New details released on Caddo Parish coronavirus case


CADDO PARISH, La. (KTAL/KMSS) – New details on the coronavirus case in Caddo Parish have been released, just a few hours after Louisiana’s governor announced Wednesday afternoon that it was one of seven new cases across the state.

According to Caddo Parish officials, the case in Caddo Parish involves a middle-aged man “with no risk factors and no history of travel self-presented to a local hospital. He was admitted, and a test for coronavirus was conducted.”

“A positive test for COVID-19 was expected within Caddo Parish,” said Caddo Homeland Security Director/Sheriff Steve Prator in a statement released Wednesday evening. “Elected officials and first responders are prepared and making decisions as the situation dictates. The best defense is good hygiene and common sense, and this too will pass.”

The release also quoted Louisiana Office of Public Health Region 7 Director Dr. Martha Whyte in saying, “We knew it was probably here. We need to stay calm, and use our knowledge to protect ourselves, especially the elderly.”  She added that with the hospital’s help, the Office of Public Health will be contacting those who have had significant contact with the individual. “There is no need to worry. We will be reaching out to you.”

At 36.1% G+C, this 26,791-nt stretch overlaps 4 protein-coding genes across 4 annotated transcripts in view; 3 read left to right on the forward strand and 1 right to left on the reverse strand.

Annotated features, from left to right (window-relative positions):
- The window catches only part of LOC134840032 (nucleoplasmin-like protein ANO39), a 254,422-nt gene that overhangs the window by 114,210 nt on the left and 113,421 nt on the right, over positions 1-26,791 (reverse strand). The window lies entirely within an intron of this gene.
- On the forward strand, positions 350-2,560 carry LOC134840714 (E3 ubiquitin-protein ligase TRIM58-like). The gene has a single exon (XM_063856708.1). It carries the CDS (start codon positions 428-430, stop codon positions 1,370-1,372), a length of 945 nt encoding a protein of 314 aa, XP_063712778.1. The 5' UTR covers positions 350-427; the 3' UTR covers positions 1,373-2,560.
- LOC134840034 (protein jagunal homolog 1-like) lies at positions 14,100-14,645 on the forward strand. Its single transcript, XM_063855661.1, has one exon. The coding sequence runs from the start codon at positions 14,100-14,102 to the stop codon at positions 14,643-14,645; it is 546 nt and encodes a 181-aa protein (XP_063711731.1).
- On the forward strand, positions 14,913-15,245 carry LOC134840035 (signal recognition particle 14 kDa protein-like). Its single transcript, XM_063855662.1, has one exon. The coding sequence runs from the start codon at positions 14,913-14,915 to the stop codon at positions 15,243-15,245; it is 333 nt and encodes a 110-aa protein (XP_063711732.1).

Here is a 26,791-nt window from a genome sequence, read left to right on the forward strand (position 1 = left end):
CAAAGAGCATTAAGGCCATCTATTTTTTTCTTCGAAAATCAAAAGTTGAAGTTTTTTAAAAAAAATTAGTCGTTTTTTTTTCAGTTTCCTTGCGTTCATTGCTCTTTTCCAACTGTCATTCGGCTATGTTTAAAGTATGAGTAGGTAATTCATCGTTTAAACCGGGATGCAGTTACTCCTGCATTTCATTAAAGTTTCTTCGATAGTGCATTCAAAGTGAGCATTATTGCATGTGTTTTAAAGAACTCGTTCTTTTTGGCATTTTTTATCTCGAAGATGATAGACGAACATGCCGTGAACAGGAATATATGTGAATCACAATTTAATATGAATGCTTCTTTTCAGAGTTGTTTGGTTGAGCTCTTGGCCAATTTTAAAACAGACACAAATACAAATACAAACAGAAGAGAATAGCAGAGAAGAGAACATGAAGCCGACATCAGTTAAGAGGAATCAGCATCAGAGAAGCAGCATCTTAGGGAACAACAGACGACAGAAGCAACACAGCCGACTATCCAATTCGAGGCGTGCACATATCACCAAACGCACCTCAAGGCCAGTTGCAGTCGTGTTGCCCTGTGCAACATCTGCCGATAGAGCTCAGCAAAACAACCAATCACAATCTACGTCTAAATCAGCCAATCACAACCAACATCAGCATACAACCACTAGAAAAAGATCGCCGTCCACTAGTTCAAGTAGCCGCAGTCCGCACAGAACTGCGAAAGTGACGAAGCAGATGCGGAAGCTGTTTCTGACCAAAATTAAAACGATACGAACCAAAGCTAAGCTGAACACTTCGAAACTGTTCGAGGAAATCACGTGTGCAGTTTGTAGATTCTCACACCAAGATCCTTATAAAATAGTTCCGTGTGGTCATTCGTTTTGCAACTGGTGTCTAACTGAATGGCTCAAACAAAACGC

In Louisiana, there have been 13 cases with presumptive positive results: one each in Caddo, Iberia, and Jefferson parishes, and 10 in Orleans Parish. None has resulted in death. Whyte said presumptive cases are considered positive and will be double-checked by the CDC. 

According to the Louisiana Department of Health, the current risk to the general public is low. Reported cases have ranged from mild illness (similar to a common cold) to severe pneumonia that requires hospitalization. So far, deaths have been reported mainly in older adults who had other health conditions.

Symptoms can include fever, cough, and shortness of breath or difficulty breathing. The CDC believes at this time that symptoms of COVID-19 may appear in as few as two days or as long as 14 after exposure.

Whyte continues to stress the importance of protecting yourself by washing your hands, keeping your hands off your face, covering your nose when you sneeze and staying home when you are sick. This is important, especially for the elderly, she said.

Should you become ill or suspect that you may be infected, you are urged to contact your doctor first, and they will advise you in an effort to limit exposure to others. The same is true if you are visiting an Emergency Room. Call ahead. 

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